I have always liked Michael Vick the football player. He is special. He has a unique skill set never before seen in the NFL. Lightning fast with a howitzer on his left shoulder, he scared me to death whenever he played my team, whether against Florida State or the Eagles. Somehow, he always lost, likely because he was trying to do it all himself.

He was once sued for allegedly intentionally transmitting an STD to a woman. Allegedly, he used the alias Ron Mexico while getting tested for STDs. The NFL will not allow you to personalize a jersey with that last name on it.

But it will allow you to buy a jersey for your dog with Vick’s last name on it.

Two men in a truck registered in his name once were arrested for distributing marijuana.

Once, while out on bail, he tested positive for marijuana.

And the dogs.

Full disclosure: I am not a dog person. At all. I have a scar on my left hand from a dog bite when I was trying to pet a friend’s dog with the friend standing right next to the dog. I do own a dog, only because my six year old son wants one.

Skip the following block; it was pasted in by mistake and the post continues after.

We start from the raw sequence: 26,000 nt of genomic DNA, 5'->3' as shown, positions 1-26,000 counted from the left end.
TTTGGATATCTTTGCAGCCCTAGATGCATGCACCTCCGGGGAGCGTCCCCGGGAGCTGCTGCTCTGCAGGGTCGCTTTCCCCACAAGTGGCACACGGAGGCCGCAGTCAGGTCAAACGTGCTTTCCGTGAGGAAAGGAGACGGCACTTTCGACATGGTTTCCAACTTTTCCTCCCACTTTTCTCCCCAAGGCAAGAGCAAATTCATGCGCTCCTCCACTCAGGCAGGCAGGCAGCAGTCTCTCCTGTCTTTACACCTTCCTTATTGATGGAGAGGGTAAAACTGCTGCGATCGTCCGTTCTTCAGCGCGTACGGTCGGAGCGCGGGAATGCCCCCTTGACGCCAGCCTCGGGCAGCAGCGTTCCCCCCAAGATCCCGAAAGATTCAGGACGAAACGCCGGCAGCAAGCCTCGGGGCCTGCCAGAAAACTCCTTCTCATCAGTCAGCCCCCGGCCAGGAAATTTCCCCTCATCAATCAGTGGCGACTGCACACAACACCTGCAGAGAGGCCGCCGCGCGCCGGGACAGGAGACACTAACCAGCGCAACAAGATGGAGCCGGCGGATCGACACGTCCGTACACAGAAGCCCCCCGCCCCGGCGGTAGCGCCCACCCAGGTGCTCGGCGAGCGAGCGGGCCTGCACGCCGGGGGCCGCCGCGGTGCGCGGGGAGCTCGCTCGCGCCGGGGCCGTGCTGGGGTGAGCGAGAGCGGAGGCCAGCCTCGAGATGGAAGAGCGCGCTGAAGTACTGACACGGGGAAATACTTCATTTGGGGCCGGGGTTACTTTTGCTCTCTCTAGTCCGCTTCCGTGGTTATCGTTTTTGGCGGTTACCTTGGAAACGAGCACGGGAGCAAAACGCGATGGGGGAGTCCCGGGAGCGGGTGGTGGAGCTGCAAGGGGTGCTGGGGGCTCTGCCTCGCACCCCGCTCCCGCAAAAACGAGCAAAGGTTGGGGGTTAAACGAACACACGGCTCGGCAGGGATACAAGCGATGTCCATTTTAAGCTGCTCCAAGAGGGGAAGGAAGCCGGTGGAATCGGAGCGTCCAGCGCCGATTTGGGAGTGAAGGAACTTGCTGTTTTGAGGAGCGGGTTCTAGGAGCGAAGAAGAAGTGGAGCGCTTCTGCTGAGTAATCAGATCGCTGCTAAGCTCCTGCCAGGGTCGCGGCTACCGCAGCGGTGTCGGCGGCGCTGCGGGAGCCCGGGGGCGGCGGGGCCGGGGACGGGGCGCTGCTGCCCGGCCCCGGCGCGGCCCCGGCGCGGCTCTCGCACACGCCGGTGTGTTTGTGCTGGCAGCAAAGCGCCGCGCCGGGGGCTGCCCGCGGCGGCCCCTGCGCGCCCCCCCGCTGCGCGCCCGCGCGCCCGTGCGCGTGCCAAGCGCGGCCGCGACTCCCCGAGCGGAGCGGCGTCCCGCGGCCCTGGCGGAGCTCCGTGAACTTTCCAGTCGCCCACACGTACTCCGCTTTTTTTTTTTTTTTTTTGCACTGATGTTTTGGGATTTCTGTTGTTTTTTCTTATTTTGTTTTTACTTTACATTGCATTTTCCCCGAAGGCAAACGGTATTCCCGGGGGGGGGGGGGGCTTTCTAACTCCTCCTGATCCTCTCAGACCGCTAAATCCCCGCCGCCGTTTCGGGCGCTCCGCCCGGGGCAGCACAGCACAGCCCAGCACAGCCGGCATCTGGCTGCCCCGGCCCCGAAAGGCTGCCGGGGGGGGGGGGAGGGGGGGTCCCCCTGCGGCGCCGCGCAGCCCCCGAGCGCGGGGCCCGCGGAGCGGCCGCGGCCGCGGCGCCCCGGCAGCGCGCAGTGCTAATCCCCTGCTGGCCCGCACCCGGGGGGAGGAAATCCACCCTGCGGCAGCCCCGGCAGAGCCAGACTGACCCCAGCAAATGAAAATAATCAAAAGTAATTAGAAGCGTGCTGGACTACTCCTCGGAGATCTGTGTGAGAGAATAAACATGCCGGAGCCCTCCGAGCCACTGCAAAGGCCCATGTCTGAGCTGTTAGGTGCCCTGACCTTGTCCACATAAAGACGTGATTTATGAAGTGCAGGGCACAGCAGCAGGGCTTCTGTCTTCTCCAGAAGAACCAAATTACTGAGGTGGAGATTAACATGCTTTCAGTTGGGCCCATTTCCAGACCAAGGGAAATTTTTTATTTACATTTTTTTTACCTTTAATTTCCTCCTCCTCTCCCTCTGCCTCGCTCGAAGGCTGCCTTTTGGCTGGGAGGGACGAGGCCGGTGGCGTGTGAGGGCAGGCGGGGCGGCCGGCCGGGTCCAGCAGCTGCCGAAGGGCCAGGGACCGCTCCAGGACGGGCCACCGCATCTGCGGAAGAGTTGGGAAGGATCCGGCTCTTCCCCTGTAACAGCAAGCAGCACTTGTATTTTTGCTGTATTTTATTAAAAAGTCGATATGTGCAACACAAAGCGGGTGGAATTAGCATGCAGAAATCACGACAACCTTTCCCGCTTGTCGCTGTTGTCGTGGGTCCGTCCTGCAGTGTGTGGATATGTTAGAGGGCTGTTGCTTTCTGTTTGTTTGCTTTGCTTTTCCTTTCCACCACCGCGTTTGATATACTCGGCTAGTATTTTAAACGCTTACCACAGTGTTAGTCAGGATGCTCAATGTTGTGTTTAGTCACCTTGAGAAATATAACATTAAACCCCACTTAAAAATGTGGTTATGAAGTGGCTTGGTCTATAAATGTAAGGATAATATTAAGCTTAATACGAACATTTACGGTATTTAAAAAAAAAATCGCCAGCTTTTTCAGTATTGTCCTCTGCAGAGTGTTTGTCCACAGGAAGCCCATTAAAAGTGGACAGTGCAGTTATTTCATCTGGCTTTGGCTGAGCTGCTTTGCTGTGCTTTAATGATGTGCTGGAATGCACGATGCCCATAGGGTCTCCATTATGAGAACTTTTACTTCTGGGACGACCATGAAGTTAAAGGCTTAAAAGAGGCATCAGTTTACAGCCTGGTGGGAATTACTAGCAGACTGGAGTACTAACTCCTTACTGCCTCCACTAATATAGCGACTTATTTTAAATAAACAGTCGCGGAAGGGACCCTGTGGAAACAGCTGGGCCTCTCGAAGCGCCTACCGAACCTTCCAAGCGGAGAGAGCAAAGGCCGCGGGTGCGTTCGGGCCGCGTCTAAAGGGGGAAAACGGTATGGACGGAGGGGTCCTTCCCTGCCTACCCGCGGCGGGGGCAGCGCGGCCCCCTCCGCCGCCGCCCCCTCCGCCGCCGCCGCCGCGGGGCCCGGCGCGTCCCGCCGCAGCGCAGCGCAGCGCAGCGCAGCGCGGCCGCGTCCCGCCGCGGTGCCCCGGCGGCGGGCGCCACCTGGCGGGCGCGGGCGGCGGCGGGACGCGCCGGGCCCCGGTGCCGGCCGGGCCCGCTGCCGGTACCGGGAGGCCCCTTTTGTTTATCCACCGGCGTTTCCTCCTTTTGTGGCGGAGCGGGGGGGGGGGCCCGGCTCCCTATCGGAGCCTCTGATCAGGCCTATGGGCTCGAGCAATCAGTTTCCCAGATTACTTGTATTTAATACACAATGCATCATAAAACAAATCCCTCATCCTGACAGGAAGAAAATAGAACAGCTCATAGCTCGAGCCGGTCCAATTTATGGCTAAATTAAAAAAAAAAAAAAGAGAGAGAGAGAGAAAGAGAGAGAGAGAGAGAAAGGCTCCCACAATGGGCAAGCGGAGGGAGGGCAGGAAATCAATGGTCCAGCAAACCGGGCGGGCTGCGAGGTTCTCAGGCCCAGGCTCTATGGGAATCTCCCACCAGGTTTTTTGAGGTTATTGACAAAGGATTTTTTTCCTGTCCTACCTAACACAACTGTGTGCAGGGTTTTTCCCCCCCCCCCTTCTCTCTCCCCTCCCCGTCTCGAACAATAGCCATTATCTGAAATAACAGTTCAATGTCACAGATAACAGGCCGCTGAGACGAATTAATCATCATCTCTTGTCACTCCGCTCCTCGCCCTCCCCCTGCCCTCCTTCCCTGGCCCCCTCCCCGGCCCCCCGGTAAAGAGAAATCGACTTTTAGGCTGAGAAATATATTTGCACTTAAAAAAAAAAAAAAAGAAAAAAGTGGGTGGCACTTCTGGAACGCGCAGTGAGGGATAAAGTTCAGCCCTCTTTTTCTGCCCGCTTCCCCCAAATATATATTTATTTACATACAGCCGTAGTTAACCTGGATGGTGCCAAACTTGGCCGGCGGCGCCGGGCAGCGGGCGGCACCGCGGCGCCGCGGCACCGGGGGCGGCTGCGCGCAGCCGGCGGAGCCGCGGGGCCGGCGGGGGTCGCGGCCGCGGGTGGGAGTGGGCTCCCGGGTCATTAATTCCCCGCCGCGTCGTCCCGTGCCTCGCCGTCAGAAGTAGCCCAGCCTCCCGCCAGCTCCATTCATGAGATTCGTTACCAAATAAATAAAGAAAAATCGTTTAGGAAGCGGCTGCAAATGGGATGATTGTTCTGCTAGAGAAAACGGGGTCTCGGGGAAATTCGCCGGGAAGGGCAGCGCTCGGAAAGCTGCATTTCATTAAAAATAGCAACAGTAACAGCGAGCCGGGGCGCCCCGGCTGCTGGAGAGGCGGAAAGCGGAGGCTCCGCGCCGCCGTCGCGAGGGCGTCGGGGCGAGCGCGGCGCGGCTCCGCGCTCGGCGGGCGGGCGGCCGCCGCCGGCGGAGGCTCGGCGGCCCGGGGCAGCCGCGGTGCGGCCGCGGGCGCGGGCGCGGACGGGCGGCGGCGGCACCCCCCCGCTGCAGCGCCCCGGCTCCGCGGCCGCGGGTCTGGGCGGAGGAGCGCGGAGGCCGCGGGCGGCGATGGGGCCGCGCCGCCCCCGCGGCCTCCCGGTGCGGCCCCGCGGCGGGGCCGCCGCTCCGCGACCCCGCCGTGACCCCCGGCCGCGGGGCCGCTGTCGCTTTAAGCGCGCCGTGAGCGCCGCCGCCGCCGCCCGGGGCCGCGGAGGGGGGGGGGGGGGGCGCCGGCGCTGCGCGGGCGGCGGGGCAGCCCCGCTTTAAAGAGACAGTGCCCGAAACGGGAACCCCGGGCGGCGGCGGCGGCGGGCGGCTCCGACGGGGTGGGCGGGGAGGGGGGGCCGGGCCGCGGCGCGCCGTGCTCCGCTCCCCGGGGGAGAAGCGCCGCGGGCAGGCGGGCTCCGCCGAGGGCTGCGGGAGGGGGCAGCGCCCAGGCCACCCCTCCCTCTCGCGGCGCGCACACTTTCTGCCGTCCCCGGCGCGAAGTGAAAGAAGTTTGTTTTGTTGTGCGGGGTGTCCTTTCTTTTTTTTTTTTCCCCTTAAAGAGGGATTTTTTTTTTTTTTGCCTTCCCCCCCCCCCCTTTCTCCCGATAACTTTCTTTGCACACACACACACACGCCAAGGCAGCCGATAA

Her name is Katy.

I don’t like her. Well, she’s alright, I guess. But given a choice, I wouldn’t have her.

Having said all that, I would never hurt her. Never. I would not do the things that Michael Vick did to the dogs in his home. I would not fight her, or allow her to be fought. I would not drown her. I would not electrocute her. I would not slam her to the ground repeatedly until she was dead. I would not shoot her.

When this story broke, I didn’t have a dog. Since then, every fantasy team I have ever had, in every sport, has been called Bad Newz Kennels, after Vick’s dog-fighting operation.